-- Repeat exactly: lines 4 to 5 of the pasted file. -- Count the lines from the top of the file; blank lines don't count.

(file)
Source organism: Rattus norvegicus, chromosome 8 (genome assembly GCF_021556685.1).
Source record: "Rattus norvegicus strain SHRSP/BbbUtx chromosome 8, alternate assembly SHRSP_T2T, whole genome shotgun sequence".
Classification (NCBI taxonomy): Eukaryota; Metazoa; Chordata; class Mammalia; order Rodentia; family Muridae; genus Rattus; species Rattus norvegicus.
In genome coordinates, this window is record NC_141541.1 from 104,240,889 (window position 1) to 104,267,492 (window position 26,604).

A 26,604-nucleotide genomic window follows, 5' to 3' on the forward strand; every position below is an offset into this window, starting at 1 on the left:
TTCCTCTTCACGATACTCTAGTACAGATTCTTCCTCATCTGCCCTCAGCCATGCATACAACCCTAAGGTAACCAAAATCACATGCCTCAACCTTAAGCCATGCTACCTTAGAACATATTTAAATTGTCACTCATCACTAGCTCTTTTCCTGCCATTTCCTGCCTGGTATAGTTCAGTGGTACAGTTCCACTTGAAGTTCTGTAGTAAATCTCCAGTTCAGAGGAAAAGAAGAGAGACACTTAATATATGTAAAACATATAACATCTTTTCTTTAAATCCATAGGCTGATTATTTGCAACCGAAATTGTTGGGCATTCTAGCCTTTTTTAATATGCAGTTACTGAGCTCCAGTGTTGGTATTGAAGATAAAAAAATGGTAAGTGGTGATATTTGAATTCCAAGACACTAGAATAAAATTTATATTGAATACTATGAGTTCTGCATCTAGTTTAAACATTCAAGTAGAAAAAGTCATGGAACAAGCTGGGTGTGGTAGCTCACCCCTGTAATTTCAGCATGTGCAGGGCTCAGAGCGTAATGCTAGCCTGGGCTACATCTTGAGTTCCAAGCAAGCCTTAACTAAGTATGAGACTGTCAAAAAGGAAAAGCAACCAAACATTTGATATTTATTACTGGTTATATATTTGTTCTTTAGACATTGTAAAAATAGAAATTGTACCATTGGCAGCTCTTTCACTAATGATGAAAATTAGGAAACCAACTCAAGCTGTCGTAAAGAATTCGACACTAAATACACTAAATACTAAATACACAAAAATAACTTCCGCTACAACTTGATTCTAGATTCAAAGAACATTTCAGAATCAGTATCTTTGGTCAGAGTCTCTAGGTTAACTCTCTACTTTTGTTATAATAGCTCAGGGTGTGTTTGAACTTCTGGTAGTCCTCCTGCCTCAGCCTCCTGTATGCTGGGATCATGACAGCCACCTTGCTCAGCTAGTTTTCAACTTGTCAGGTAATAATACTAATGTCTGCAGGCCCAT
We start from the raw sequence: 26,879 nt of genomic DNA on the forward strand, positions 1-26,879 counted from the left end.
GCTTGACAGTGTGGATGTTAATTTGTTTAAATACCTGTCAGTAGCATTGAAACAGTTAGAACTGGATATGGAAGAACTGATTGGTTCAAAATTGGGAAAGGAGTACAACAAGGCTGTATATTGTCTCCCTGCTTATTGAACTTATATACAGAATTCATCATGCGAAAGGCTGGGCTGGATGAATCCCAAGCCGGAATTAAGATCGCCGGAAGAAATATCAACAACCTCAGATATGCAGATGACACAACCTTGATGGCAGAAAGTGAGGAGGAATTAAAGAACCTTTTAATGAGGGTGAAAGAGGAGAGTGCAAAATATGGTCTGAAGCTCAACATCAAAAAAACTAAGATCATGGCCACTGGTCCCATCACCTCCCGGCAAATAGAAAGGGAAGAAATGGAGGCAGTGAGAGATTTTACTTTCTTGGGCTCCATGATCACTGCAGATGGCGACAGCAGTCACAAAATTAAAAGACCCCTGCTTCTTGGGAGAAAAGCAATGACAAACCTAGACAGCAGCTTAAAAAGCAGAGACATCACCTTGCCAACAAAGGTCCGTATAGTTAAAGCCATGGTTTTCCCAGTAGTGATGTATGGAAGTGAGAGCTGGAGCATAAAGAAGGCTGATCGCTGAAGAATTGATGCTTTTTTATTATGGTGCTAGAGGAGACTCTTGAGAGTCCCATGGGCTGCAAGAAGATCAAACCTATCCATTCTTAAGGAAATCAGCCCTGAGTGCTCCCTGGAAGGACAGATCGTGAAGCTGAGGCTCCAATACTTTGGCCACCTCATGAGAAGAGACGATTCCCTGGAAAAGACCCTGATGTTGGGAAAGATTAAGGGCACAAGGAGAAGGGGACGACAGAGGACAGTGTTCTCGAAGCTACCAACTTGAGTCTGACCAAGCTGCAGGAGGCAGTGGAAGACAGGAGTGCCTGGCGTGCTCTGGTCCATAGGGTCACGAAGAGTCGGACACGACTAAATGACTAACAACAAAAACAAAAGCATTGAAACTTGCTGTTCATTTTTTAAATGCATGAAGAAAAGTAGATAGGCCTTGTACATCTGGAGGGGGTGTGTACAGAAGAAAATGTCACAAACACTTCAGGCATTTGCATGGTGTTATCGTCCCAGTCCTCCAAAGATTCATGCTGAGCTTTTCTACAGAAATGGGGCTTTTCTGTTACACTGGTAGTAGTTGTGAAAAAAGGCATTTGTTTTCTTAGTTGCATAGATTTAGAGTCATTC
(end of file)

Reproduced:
In genome coordinates, this window is record NC_141541.1 from 104,240,889 (window position 1) to 104,267,492 (window position 26,604).

A 26,604-nucleotide genomic window follows, 5' to 3' on the forward strand; every position below is an offset into this window, starting at 1 on the left: